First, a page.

Smilodon fatalis, Illinois' sabre cat, was the top North American predator during the later part of the Ice Age. Although much like modern lions, they were more heavily muscled and were somewhat shorter. They had massive strength and could knock down a seven foot sloth or take down a young bison, slashing the soft neck or underbelly causing the animal to bleed to death. Smilodon was a skillful ambush hunter, springing from the cover of bushes, trees or rocks, sometimes in pairs or even groups. They were social animals living in prides, caring for young, old, sick and wounded. Sabre cats were never abundant. In Illinois, they probably lived in the central and southern parts. Their fossils have been discovered over much of North America, thousands from the tar pits of California, representing more than 1,200 individuals. Smilodon is not closely related to modern cats. Modern cats belong to subfamily Felidae, which includes lions, tigers, leopards and jaguars. Sabre cats belong to subfamily Machailurini, which includes the dirk-toothed cats.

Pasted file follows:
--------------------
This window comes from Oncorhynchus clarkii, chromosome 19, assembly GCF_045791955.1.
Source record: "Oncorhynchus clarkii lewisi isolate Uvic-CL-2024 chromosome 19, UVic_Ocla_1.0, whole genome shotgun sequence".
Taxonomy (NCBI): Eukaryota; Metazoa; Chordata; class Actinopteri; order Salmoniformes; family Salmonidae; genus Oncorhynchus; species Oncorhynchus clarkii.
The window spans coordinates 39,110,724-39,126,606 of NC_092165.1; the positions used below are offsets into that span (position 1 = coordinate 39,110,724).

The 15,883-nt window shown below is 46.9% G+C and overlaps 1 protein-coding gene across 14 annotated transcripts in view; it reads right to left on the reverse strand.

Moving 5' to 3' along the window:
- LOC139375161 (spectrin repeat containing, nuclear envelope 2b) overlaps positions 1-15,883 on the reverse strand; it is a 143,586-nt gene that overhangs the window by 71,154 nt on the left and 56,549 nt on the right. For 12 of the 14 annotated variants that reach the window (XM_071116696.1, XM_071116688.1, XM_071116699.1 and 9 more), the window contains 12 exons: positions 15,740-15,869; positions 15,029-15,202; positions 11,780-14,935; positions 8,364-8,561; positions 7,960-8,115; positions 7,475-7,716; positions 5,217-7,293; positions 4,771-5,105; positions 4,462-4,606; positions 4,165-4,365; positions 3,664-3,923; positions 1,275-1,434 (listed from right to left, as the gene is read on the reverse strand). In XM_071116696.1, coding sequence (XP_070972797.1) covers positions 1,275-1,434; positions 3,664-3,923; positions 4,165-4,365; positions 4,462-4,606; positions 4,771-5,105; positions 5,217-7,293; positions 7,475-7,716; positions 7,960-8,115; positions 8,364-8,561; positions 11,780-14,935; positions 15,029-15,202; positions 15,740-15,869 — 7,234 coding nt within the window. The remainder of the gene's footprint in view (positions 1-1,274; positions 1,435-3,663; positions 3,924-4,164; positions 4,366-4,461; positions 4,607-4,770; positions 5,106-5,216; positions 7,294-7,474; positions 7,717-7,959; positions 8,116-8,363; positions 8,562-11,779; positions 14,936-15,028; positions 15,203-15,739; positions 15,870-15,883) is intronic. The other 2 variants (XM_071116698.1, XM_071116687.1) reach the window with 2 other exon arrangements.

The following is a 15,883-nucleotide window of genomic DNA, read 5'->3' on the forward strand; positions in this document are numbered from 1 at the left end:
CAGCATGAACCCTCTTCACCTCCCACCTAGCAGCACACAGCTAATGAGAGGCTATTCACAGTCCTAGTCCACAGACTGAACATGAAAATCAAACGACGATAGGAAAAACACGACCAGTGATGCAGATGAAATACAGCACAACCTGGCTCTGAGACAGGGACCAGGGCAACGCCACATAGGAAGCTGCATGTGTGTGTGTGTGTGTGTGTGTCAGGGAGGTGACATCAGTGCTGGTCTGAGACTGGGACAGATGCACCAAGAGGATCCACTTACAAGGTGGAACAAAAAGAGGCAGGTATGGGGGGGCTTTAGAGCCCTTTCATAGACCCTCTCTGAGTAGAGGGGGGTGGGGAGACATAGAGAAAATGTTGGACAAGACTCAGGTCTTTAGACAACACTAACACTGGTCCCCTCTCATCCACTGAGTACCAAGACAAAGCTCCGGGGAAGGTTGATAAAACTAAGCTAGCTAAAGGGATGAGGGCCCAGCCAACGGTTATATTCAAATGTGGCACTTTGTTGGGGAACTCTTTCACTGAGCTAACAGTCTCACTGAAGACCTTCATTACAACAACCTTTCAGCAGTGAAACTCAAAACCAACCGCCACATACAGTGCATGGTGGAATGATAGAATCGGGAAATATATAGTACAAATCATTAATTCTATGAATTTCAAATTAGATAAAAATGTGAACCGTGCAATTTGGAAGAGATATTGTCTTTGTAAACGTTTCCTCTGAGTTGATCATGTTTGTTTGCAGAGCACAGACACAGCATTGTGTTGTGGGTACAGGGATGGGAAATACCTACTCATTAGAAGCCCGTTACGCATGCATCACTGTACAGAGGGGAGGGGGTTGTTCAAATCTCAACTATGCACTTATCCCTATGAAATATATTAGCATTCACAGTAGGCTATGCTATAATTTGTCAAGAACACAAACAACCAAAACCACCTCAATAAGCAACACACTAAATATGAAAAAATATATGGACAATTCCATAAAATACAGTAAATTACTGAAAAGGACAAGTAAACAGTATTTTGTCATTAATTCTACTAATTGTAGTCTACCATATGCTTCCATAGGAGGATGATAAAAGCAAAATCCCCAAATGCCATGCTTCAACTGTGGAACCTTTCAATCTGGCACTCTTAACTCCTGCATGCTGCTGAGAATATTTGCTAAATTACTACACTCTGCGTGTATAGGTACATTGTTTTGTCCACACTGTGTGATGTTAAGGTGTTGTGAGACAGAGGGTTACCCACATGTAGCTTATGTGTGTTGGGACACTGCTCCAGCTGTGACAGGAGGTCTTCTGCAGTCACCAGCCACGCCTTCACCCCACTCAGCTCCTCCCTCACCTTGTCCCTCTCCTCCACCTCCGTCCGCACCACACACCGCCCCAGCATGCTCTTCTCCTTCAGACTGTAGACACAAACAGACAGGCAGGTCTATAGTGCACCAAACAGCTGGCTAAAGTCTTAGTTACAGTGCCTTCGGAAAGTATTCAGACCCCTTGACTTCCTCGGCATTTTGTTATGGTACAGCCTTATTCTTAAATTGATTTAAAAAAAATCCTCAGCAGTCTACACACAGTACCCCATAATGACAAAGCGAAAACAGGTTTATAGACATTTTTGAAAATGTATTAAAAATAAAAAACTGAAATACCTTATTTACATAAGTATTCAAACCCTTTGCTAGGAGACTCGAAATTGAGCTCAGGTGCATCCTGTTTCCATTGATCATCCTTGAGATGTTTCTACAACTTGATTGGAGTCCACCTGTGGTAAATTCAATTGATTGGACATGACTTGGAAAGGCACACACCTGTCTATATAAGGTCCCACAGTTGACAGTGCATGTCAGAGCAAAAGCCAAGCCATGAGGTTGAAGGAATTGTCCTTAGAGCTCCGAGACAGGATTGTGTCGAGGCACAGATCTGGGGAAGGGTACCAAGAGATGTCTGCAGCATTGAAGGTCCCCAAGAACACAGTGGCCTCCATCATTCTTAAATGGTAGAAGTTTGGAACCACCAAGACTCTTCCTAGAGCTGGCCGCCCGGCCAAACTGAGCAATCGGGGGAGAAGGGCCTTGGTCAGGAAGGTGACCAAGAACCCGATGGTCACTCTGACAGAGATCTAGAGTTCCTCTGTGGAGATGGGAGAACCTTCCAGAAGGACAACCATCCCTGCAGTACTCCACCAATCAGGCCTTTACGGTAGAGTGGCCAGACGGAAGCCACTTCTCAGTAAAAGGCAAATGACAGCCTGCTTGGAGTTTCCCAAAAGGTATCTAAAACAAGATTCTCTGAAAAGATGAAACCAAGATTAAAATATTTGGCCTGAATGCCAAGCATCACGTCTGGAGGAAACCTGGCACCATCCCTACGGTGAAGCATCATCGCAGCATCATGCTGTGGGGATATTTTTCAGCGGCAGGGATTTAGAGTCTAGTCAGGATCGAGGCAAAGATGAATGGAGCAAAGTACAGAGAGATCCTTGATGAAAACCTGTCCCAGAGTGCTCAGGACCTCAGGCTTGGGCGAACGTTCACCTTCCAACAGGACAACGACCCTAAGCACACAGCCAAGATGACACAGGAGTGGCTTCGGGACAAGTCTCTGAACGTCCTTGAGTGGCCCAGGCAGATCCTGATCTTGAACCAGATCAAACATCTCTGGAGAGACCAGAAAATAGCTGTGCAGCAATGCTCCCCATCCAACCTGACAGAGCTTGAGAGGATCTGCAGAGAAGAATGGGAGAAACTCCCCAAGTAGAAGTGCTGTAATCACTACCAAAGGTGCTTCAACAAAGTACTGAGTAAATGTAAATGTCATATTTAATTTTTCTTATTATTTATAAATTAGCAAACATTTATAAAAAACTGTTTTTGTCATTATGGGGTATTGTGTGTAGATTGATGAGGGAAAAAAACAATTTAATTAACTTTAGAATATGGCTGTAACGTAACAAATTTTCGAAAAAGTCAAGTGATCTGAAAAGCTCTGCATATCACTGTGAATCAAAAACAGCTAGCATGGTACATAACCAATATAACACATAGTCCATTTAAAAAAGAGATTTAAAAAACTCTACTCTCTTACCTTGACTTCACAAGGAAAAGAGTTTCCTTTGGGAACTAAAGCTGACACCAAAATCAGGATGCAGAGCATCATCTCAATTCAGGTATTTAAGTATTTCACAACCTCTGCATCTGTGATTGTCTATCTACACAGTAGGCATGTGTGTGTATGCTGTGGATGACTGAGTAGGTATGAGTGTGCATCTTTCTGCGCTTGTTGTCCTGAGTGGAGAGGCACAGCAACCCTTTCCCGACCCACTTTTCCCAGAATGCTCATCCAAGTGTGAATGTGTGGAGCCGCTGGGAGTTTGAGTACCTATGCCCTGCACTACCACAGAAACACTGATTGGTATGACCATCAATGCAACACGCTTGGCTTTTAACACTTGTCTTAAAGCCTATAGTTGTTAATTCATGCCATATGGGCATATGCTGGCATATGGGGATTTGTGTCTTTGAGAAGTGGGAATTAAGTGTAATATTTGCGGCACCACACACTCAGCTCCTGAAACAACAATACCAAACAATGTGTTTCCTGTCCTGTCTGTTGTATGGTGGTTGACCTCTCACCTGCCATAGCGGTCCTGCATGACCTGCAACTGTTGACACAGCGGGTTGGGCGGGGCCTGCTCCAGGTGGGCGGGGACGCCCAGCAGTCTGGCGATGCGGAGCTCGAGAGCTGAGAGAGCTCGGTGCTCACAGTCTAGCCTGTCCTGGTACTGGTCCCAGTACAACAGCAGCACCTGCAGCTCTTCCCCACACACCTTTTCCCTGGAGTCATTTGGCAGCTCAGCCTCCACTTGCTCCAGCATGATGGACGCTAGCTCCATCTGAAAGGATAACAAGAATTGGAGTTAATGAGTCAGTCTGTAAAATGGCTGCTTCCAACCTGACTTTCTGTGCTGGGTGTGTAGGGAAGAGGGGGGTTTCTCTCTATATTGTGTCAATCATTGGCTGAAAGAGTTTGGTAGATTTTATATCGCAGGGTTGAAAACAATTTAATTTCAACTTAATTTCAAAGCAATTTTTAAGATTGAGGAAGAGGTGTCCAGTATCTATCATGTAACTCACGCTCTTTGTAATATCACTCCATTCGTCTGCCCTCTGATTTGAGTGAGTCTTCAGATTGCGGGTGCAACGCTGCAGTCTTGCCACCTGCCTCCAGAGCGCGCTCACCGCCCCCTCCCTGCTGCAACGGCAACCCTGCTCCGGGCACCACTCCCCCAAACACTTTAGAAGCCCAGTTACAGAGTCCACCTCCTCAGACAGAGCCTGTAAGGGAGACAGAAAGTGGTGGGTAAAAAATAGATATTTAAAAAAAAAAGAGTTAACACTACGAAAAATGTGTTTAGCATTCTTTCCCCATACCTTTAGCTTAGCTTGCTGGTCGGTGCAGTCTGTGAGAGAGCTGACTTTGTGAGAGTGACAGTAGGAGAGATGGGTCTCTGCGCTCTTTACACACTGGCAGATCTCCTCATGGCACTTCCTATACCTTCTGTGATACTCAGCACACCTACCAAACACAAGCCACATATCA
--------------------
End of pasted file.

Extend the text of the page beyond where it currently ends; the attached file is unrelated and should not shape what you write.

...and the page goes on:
Updated 10/2/2009 CAB